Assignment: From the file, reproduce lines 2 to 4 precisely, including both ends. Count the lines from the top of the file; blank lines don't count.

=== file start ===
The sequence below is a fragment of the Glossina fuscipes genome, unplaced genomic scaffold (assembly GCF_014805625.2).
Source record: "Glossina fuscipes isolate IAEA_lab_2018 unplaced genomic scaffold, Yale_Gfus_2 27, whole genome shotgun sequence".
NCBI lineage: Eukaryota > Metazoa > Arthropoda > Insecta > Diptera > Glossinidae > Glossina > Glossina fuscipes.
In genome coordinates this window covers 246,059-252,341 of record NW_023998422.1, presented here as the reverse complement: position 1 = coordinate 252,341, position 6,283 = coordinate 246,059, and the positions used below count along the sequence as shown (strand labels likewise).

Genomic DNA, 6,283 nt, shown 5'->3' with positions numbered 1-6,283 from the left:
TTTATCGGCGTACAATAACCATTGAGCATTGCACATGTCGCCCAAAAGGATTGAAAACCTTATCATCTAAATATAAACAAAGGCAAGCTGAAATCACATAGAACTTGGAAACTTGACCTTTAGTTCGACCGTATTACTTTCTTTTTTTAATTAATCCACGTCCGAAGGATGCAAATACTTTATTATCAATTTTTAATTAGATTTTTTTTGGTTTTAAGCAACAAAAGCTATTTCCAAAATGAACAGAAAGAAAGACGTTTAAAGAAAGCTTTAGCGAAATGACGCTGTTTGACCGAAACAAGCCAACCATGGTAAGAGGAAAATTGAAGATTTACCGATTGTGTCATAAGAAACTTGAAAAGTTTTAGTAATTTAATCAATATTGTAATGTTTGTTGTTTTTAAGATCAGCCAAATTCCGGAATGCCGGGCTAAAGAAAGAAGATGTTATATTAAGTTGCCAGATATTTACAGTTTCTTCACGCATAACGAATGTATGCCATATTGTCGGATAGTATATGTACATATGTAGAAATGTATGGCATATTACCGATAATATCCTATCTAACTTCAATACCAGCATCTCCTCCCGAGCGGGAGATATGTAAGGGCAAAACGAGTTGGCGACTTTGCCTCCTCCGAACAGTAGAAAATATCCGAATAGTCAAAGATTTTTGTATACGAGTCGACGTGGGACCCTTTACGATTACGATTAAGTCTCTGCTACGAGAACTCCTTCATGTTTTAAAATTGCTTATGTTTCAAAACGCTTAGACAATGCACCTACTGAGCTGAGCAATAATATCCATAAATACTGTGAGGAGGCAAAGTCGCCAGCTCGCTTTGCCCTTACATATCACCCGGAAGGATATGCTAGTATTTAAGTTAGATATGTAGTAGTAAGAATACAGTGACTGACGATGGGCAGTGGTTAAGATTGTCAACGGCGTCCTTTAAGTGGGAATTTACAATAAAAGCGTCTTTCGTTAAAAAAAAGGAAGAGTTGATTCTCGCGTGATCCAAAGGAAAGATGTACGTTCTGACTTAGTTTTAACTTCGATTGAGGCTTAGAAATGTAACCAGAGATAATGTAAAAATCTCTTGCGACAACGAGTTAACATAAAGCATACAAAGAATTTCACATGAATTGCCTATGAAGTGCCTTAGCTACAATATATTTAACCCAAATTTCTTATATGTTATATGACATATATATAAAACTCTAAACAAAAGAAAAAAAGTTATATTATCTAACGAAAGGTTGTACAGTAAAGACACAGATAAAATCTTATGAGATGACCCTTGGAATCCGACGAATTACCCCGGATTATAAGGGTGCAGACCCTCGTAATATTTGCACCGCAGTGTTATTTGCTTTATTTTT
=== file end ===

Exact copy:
Source record: "Glossina fuscipes isolate IAEA_lab_2018 unplaced genomic scaffold, Yale_Gfus_2 27, whole genome shotgun sequence".
NCBI lineage: Eukaryota > Metazoa > Arthropoda > Insecta > Diptera > Glossinidae > Glossina > Glossina fuscipes.
In genome coordinates this window covers 246,059-252,341 of record NW_023998422.1, presented here as the reverse complement: position 1 = coordinate 252,341, position 6,283 = coordinate 246,059, and the positions used below count along the sequence as shown (strand labels likewise).